The new organic 

“When organic started out,” says Luci Brieger of Lifeline Farms in Victor, “those of us that got certified were considered rebels. Now we’re considered rebels for getting out of it.”

Brieger has joined a group of Western Montana farmers who’ve decided that the organic certification process no longer reflects why they began organic farming in the first place. Instead, they feel, current standards reflect big business’s pushy entry into the $20-billion-per-year organic market.

“Today, organic certification focuses on the purity of the food, with little regard for how the land and workers are treated, or the effect of farming on local and distant communities,” says Helen Atthowe of Stevensville’s Biodesign Farms. “Organic food is becoming an industry that serves self-centered, health-conscious consumers, rather than the big picture.”

“We used to learn a lot through the process of certification,” says Brieger. “The certification inspector doubled as an extension agent, giving us advice, or telling us how other people were handling this or that situation. Now, the inspectors aren’t allowed to give advice. They enforce their rules, but they aren’t helping us become better farmers anymore.”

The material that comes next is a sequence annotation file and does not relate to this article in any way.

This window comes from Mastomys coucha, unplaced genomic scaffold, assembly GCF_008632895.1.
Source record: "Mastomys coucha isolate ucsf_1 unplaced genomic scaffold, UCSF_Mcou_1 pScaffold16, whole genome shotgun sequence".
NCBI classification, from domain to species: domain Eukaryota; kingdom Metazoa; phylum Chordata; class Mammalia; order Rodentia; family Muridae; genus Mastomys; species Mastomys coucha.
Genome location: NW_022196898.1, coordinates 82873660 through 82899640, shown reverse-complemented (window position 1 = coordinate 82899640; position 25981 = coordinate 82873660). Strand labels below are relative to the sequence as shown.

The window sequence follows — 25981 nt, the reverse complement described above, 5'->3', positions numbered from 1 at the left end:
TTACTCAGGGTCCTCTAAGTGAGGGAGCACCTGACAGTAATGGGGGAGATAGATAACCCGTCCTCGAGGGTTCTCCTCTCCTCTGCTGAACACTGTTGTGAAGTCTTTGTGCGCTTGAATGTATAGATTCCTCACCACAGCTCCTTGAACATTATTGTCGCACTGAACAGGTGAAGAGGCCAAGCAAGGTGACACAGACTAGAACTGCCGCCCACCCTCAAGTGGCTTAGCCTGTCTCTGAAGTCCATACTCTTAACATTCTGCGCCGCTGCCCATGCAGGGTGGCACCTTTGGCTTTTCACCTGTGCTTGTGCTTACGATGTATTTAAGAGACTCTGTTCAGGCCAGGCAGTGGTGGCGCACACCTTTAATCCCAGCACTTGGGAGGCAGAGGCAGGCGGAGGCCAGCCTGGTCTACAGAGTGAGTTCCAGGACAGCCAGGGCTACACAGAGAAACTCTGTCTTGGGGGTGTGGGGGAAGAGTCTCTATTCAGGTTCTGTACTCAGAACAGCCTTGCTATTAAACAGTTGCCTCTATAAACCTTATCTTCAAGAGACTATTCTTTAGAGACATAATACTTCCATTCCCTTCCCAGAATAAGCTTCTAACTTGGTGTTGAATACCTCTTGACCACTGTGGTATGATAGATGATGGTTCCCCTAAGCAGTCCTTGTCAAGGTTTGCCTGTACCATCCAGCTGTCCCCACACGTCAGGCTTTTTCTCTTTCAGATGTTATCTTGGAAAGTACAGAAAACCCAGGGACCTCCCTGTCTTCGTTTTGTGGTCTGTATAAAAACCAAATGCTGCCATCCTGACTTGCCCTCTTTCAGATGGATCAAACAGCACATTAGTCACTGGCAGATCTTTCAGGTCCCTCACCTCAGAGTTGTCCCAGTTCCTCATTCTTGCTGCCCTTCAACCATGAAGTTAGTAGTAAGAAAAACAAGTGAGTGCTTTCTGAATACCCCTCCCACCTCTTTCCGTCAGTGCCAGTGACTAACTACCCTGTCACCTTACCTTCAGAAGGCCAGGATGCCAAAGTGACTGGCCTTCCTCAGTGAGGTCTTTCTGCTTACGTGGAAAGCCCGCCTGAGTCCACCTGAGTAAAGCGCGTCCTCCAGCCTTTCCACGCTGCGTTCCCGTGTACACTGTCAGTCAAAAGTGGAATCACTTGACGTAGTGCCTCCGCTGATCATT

The new group, called the Montana Sustainable Growers Union, has drafted a 10-point pledge, which sets out standards for its own peer-reviewed “Home Grown” label. While maintaining the food-purity aspects of the USDA’s one-size-fits-all organic label, the pledge is also tailored to on-the-ground realities in Western Montana.

“What’s good stewardship in southern Florida might not be good stewardship in Montana,” says Brieger.

The Home Grown pledge also props up farming ethics where the organic standards fall short, including areas such as crop diversity (versus monoculture), local economy, education and farmer-to-farmer relations. Members are expected to assist one another at becoming better farmers, and help each other meet the pledge’s requirements.

While some MSGU members are letting their organic certifications expire, others will continue to certify as organic under USDA rules, while marketing their agricultural products under the Home Grown label as well. Membership is open to growers within a 75-mile radius of Missoula.

The Home Grown label is expected to debut at Missoula’s May 6 Farmer’s Market.

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